Doug Baldwin on racial justice, second chances and giving back
In part one of our “Going Deep” interview with retired Seahawks wide receiver Doug Baldwin, he talked about his childhood in west Florida, where he was raised by a police officer father and activist mother.
He said they often disagreed about how to make change in their community, but were always willing talk about that conflict with vulnerability and empathy.
Baldwin, who has used his platform to make an impact since his time as a player, took that lesson to heart. He’s always searching for common ground.
In 2017, Baldwin and NFL Commissioner Roger Goodell jointly wrotea letter to congressional leaders to support a sentencing reform bill.
Then in 2018, Baldwin testified before the Washington State Legislature in support of Initiative 940, a criminal justice reform bill that would, among other things, require police officers to receive violence de-escalation training as well as mental health and first aid sessions. Voters approved the measure later that year.
In the audio clip above, we pick up the conversation from where we left off: Baldwin’s NFL career. He starts with the racial justice stance taken by former San Francisco 49ers quarterback Colin Kaepernick, who sparked controversy when he kneeled during the national anthem.
Baldwin also talks about his recent appointment by Governor Jay Inslee to Washington’s Clemency and Pardons Board. And he explains how kids hanging out at a Teriyaki restaurant inspired his Family First Community Center in Renton, Washington, set to open next year.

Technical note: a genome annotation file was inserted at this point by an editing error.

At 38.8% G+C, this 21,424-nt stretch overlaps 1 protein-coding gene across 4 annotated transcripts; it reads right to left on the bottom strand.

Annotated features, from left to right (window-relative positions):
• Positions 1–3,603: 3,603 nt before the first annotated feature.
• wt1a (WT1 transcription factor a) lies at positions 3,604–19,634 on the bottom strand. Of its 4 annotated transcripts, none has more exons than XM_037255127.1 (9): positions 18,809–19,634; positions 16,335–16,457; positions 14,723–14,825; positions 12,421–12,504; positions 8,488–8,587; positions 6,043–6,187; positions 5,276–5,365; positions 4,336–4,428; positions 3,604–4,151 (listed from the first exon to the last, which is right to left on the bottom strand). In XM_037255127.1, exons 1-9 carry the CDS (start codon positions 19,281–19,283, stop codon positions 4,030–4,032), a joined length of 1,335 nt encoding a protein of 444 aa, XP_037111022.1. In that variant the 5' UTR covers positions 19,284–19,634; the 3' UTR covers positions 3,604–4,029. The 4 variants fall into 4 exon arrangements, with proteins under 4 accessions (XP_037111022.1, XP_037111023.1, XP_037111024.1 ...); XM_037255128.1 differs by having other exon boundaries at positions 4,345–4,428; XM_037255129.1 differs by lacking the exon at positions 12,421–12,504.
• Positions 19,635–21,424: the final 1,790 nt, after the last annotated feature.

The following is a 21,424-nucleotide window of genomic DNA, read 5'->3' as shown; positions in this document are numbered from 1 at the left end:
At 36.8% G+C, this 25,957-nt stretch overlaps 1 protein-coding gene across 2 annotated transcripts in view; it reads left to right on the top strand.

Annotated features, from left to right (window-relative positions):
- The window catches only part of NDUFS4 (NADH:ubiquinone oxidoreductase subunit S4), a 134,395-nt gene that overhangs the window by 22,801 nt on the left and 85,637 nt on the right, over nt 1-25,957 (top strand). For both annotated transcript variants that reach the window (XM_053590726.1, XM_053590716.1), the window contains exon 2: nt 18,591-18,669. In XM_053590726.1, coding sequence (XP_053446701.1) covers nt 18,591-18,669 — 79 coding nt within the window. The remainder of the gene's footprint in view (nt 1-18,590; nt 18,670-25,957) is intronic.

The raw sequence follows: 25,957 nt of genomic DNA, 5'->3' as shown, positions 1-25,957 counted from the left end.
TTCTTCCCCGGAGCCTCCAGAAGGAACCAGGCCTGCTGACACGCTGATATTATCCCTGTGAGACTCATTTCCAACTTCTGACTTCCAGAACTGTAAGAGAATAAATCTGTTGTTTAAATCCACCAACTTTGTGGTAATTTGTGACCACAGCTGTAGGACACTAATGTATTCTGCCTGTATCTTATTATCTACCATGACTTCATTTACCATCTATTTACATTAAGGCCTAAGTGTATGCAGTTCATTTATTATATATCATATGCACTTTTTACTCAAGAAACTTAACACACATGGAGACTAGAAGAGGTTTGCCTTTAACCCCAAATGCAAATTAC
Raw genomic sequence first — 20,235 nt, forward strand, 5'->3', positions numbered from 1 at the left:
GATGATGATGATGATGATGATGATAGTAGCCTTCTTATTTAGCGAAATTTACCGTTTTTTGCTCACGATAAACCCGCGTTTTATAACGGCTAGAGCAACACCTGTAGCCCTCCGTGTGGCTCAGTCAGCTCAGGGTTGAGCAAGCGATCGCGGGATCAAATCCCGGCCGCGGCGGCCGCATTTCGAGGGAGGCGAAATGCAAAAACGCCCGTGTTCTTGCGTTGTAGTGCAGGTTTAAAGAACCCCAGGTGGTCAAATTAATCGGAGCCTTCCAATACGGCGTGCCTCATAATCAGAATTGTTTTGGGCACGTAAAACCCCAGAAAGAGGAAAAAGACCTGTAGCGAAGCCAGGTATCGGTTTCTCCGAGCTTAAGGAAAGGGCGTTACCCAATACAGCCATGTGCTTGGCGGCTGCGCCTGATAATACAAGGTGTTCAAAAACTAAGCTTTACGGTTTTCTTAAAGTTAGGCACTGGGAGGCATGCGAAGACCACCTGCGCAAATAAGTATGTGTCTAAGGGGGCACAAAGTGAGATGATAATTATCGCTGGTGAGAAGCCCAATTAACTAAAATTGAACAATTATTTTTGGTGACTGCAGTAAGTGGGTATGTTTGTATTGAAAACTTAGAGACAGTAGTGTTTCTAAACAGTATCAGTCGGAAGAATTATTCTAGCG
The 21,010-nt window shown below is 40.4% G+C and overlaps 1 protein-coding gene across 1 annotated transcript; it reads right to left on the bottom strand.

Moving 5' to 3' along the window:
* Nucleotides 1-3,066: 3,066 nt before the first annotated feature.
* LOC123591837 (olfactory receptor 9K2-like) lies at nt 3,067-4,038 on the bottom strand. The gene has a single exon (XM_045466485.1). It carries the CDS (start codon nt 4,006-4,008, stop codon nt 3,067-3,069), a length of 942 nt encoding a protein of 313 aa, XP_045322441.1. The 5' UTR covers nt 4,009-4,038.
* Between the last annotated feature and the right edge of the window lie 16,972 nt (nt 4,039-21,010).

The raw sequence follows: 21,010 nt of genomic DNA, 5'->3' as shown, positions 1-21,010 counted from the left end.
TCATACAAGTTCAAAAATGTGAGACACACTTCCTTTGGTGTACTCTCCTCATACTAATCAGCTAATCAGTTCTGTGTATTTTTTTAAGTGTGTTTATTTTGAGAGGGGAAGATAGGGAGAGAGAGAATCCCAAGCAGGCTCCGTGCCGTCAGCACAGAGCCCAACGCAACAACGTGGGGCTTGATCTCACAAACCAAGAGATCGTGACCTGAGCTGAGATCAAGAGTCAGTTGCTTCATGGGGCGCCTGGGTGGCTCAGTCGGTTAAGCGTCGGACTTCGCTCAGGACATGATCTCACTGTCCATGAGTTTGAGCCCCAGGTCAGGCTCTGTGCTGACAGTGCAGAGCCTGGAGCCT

Click the "Listen" button at the top of the page to hear the full interview.
On the racial justice movement
I don't think any of us went into the NFL thinking that we were going to become social activists … The challenge for … a lot of fans in the NFL and in sports in general, is that they come to the game, they watch the game to be entertained. And I recognize that. But we're not just zoo animals. We're not just tools to your entertainment. We are also human beings, again, who are impacted by the things that happen in our society.
On the Family First Community Center
I grew up in the back end of a community center, Salvation Army, that created a safe haven for me to be here today. And now I get to pay that forward to young folks are going to be growing up in that area to the space, to the place, the region that I now call home. And being able to give that back to the community is a special.